by Gianni Ruta (Senior Environmental Economist, World Bank)
Measuring the wealth of nations was a concern already a millennium ago, when William the Conqueror commissioned the Domesday Book for fiscal purposes. We had to wait until the birth of the economics profession, with Adam Smith, to see the question put forth as a major development issue. Unfortunately, wealth measurement has been forgotten by economists in recent decades. A focus on GDP growth has overshadowed the concern for managing the natural assets (and social capital) upon which growth crucially depends for the long run, and GDP growth is not a measure of sustainable growth.
But I was pleasantly surprised when I visited IFAD on Monday to present the “The Changing Wealth of Nations”, and was reassured that sustainability and the importance of natural assets have not been forgotten by these practitioners of agriculture and rural development. In a stimulating 90-minute exchange, we explored the uesfulness of wealth accounting for rural development, agriculture and sustainable land and water management. Take a look at my powerpoint where I present major insights from the book and introduce the theory and practice of wealth accounting.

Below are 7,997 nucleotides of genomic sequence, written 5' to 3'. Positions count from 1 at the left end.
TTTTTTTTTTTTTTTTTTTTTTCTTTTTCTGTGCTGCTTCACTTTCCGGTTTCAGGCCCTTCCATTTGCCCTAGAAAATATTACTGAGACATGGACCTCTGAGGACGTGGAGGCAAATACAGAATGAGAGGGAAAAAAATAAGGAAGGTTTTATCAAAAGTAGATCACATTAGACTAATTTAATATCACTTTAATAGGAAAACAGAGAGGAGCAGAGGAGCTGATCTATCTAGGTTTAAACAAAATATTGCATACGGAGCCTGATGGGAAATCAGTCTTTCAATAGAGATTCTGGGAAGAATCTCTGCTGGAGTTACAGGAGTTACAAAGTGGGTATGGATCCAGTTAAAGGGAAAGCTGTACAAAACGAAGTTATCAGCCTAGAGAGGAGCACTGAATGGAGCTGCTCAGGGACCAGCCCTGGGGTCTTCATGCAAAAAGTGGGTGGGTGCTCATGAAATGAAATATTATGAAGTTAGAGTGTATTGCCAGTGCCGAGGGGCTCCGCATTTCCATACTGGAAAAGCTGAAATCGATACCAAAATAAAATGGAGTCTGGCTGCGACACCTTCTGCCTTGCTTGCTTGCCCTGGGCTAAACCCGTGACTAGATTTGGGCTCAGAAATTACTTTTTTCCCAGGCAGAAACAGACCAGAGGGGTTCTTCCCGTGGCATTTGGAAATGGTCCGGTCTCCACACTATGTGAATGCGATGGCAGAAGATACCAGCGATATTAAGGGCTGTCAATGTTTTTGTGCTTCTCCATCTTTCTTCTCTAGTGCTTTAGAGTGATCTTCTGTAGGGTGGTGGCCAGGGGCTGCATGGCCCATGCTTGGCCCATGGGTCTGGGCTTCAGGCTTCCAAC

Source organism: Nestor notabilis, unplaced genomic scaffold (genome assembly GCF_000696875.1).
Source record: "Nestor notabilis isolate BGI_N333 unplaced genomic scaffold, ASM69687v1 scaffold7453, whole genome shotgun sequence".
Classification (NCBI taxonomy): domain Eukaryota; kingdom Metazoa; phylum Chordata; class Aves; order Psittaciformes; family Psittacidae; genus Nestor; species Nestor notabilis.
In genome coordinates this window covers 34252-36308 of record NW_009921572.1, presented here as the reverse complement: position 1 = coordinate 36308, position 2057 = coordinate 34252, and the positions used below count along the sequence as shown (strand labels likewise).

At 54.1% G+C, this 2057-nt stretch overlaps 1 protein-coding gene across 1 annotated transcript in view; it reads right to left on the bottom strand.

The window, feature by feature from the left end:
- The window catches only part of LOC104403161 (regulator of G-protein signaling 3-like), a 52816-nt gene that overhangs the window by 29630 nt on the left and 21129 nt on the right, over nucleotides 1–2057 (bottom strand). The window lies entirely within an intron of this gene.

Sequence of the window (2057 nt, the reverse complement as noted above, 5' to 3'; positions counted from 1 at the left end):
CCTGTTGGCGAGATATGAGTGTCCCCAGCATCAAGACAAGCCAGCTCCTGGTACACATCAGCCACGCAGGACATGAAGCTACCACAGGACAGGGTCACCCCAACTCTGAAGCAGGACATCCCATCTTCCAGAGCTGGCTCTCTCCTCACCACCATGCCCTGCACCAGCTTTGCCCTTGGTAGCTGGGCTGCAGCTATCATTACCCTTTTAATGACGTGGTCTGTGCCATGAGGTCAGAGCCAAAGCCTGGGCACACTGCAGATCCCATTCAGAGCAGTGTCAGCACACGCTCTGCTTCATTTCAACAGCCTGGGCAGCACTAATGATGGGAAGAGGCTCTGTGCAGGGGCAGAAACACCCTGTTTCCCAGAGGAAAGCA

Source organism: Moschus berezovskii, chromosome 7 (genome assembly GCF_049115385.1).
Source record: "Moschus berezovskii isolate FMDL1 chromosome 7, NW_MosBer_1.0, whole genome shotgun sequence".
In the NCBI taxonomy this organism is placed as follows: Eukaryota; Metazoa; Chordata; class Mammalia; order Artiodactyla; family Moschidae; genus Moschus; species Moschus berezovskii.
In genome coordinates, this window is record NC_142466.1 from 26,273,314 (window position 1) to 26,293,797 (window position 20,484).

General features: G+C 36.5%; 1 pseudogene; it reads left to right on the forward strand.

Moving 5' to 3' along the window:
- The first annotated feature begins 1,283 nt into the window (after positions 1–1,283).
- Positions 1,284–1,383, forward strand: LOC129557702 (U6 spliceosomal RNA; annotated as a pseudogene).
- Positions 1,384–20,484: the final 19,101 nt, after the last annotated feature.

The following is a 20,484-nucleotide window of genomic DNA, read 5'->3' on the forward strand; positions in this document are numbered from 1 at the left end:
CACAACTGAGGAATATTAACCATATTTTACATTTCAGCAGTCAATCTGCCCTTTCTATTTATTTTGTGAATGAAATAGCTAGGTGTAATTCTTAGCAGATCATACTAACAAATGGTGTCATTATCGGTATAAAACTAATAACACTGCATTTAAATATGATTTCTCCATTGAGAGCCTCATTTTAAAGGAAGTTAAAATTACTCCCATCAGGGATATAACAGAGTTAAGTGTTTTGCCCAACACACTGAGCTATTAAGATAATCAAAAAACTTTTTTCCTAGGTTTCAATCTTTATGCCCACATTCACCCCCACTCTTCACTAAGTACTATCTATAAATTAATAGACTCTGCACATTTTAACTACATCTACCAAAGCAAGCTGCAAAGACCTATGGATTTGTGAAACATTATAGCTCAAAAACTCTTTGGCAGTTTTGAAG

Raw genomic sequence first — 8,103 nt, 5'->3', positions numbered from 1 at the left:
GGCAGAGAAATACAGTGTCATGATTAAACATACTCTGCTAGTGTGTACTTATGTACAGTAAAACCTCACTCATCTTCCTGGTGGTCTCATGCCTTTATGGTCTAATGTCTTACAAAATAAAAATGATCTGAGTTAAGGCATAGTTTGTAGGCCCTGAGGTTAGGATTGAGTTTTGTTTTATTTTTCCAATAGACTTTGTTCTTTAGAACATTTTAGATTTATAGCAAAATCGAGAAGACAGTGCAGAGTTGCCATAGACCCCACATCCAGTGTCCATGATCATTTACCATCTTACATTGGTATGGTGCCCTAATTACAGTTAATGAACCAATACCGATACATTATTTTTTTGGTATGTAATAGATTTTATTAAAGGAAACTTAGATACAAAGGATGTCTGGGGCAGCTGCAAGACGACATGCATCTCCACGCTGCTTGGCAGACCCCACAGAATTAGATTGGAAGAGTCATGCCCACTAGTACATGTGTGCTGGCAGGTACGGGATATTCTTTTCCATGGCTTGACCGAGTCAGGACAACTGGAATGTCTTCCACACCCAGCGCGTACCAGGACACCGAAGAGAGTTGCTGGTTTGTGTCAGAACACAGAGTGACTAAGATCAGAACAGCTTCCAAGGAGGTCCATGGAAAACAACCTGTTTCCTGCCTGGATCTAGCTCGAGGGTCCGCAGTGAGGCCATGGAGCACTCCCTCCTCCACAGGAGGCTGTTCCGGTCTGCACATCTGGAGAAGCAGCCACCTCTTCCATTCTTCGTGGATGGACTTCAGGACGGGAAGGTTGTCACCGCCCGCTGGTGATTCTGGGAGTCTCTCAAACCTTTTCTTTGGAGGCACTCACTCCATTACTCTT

I was pleased by the hard-nosed questions of IFAD's (and FAO's and WFP's) macroeconomists and agriculture specialists, aware that the way forward is not simple. Extending the measurement of capital to include not only natural but also human and institutional assets carries conceptual and practical challenges, including how market prices for natural assets in different countries affect measures of total wealth. A major challenge is how to disentangle the contribution of ecosystem services to the value of agricultural land and other assets. I like to remind myself that already we are shifting the paradigm from a focus solely on today's income to a more healthy focus on both today's plus tomorrow's income. Still, we have lots of work to do.
Let me invite you to engage with the new Global Partnership on Wealth Accounting and Valuation of Ecosystem Services (WAVES) so that together we may continue to progress.
I found a group of individuals striving to connect research and operations to the benefit of their stakeholders. Key discussion points included: How can we acknowledge the impacts on values/prices of management practices and uses of natural assets? Is there a way to factor in the effects of land tenure? How are the availability of data and market forces affecting the emerging global trends that we see? How can wealth accounting support investments in "intangible" (social capital, institutions) assets? In summing up, the central message was unequivocally clear: how we measure development will drive how we do development.
A special thank you to Kevin Cleaver for moderating the discussion, and to my hosts!
A Few Words from IFAD: We were grateful to have Gianni join us to engage with a full room of interested staff - and also appreciated the engagement of FAO and WFP colleages who dialled in to participate. IFAD recognizes the importance of acknowledging the social, cultural and economic values of the natural assets of the rural poor and smallholder farmers. If we don't understand those values and factor them into our partnerships and investments, the outcomes will suffer. This is a core principle (#2) of our recently launched ENRM Policy.